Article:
I believe that the additional concerns of purchasing products from other countries involve the ideas of "outsourcing" and environmental issues, as well as quality and taste. Farm-raised finfish and shellfish not only take away from our own local folks trying to eke out a living, (I can relate to this as I used to own a shrimp boat), foreign aquaculture is notorious for experiencing massive failures which in turn lead to environmental contamination of natural resources in incredible proportions. Cyclical failure of Japanese aquaculture and Asian Carp invasion, for example. A full-court push issue here, and which has been, is to buy local, wild-caught seafood. Salmon, shrimp, et.al. Mainly shrimp here. I just saw, in a new catalog of mine, my local seafood house, (about four blocks from my home), selling 5lbs. of our local, wild-caught shrimp for $95.00. Well that's great for my friends here, but I can walk down there and get the same shrimp, not frozen and fresh off the boat, for $6.00 per pound, (or less depending on the season because these are 31-40 count). Buying foreign, farm-raised products is tantamount to MNC's; calling for IT support and getting hooked-up speaking with someone who's in India; etc. Just yesterday, for instance, this story ran in my local newspapers, (I had to wonder if, [tongue firmly in cheek here], this could be attributed to the price of our local product in that well-known catalog): http://www.beaufortgazette.com/state_news/regional/story/6613722p-5891056c.html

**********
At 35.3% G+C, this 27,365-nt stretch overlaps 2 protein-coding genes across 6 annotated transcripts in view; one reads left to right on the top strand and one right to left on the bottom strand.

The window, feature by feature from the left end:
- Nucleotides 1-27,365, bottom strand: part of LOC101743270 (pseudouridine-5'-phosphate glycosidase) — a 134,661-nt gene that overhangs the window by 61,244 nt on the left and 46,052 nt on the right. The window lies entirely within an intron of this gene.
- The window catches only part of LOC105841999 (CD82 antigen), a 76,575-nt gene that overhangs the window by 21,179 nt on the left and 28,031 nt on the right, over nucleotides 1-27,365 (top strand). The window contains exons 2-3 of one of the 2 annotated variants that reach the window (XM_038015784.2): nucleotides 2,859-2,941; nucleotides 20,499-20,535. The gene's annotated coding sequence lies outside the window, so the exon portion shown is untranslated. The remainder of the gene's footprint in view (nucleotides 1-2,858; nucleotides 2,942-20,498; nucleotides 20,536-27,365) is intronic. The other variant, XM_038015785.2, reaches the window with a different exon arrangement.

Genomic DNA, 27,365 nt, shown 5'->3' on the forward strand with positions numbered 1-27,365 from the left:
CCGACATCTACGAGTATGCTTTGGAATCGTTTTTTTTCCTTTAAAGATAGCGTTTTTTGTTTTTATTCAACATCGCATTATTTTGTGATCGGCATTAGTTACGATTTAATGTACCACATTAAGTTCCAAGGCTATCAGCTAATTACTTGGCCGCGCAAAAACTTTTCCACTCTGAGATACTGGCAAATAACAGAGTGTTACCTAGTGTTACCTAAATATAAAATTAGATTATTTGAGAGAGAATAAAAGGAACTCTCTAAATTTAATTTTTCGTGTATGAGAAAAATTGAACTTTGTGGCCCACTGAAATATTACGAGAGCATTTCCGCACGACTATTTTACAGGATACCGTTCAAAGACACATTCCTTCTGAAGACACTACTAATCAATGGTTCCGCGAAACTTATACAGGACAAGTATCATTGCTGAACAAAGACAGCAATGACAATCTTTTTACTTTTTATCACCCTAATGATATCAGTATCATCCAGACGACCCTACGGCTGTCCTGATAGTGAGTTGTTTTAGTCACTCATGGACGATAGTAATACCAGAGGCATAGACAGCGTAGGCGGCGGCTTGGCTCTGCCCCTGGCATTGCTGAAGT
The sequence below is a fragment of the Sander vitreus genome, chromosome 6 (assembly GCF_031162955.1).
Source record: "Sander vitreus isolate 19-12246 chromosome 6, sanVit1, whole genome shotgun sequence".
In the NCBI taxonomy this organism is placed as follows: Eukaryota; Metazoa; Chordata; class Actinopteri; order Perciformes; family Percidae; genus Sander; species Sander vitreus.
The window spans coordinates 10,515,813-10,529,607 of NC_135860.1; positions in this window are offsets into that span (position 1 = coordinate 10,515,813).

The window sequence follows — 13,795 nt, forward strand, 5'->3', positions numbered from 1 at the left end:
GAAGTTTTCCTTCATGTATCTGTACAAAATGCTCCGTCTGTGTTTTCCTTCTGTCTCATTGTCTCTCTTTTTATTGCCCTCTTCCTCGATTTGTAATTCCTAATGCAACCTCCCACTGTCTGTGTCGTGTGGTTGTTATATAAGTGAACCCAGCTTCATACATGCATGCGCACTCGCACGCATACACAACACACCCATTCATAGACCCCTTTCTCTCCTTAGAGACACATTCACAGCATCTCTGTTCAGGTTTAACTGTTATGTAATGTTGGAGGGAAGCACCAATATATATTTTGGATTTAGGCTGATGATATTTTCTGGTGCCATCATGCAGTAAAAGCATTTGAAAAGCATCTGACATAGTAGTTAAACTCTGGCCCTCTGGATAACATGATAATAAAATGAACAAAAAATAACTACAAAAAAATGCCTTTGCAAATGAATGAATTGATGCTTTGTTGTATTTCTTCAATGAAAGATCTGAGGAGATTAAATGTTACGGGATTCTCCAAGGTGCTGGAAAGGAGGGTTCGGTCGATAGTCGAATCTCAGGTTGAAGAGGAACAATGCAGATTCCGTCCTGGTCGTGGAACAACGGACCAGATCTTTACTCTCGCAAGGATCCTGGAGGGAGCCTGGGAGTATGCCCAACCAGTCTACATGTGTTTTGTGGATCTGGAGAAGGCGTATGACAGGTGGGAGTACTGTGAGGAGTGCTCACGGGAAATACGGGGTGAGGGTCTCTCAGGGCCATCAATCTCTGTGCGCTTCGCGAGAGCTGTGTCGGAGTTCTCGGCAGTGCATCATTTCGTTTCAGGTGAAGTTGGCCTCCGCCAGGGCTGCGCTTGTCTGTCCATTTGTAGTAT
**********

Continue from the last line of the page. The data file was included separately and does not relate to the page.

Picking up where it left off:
Farming does, I suppose, relieve our resources from over fishing and it does give the restaurants uniformity of size-per-serving, etc., but at what cost? I do know, for a fact, that a lot of the seafood restaurants on the coasts use farm-raised over true simply for portion control and uniformity. For example, they easily can order the shrimp for the platter from a supplier that has them all per-portion pre-packaged and uniform in size, etc., that they can open, cook and the consumer loves them. True, fresh-off-the-boat seafood is graded for size, yes, however, they are not all born and raised at the same time in the same environment producing a uniform product on the plate. This is what consumers want so that's what they get. It seems to all be a matter of priority and how far one will go to support ideals.